Recoil can make shotgunning less enjoyable, and it can make you miss, too. It’s easy to get kicked into poor shooting form by a gun that hurts you. In my time coaching high school trap shooters, I have seen kids improve dramatically once they used a softer-shooting gun or load. I have also seen recoil beat young shooters into bad habits, and even seen one who quickly burned out on the sport after one year from too much recoil too soon.
“Recoil” and “kick” are actually two different, but related, things.
Recoil is a factor of gun weight, payload weight and payload velocity. Plug those numbers into a formula (or an online recoil calculator) to find how much a gun recoils, measured in foot/pounds.
Kick, or felt recoil, is more subjective. It’s how that recoil feels when you shoot the gun. Two gun/load combinations with identical recoil can kick differently.
Reducing both recoil and felt recoil will make you a happier, better shooter, and below I explain the numerous ways to do it. The shotgun in the illustration here is an artist’s conception of a gun with every one of those recoil reducers added. While you can’t buy this gun off the shelf, I bet it exists somewhere, and you might spot it in the gun rack at a trap shoot or sporting clays event. It will weigh a ton, swing smoothly…and you’ll hardly feel it go off.
Light Loads: The most effective recoil reducer is a lighter, slower shotshell. An extra eighth of an ounce of shot or 100 fps of velocity increases recoil exponentially. Choose target ammunition with lighter, slower payloads, such as 1-ounce, 1180fps loads; or even Federal’s 7/8-ounce, 1200 fps 12 gauge Top Gun load.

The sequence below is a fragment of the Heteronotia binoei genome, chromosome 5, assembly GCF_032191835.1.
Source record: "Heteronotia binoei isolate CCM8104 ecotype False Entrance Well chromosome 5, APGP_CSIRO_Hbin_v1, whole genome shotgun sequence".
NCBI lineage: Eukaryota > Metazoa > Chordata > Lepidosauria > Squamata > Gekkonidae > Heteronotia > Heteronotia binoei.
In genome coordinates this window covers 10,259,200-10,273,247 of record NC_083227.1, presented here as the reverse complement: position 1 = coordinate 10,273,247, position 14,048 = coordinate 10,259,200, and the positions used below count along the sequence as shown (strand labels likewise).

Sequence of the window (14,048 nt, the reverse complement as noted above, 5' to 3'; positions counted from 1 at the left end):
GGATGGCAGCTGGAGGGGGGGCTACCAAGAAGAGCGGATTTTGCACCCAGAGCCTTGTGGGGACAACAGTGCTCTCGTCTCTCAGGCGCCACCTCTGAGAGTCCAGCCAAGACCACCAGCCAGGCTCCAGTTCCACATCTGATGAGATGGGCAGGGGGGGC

In a 20 gauge, Fiocchi’s ¾ ounce Trainer load shoots very softly and is great for beginners. I handload 7/8- and ¾-ounce 12 gauge loads, and always start new shooters with them.
Gun Weight: The heavier the gun, the less it recoils, which is one reason target guns, which are shot a great deal, weigh more than field guns, which are carried more and shot less. “Gauge” isn’t part of the recoil equation, either. A heavy 12 gauge will recoil less than a light 20 gauge if both shoot similar loads. Often when middle school-age kids join our trap club, they bring short 20-gauge youth pumps that kick surprisingly hard because they are so light. I’ll often put an 8 ½-pound 12-gauge trap gun in their hands and watch them start hitting targets right away. The reduction in recoil is significant. If your primary use for a shotgun will be target shooting, or waterfowling or dove hunting, where guns are carried very little, don’t be afraid to buy a heavier gun.
Weighted Magazine Cap: Available for a variety of pump and semiautos, a weighted cap replaces the factory cap to add up to half a pound of weight to the front of the gun, reducing recoil and muzzle rise, while also smoothing your swing. Briley Manufacturing and Graco offer both caps for several guns as well as weights that clamp onto a gun’s barrel for about $50.
Stock-Mounted Recoil Reducers: Adding up to a pound to the weight of a gun once installed in the stock, these reducers can sometimes be dropped in, while in other guns they need to be installed by a gunsmith. Graco sells the BreakO reducer for $55-$65.
Read More: The Shotgun That Doesn’t Kick | Range365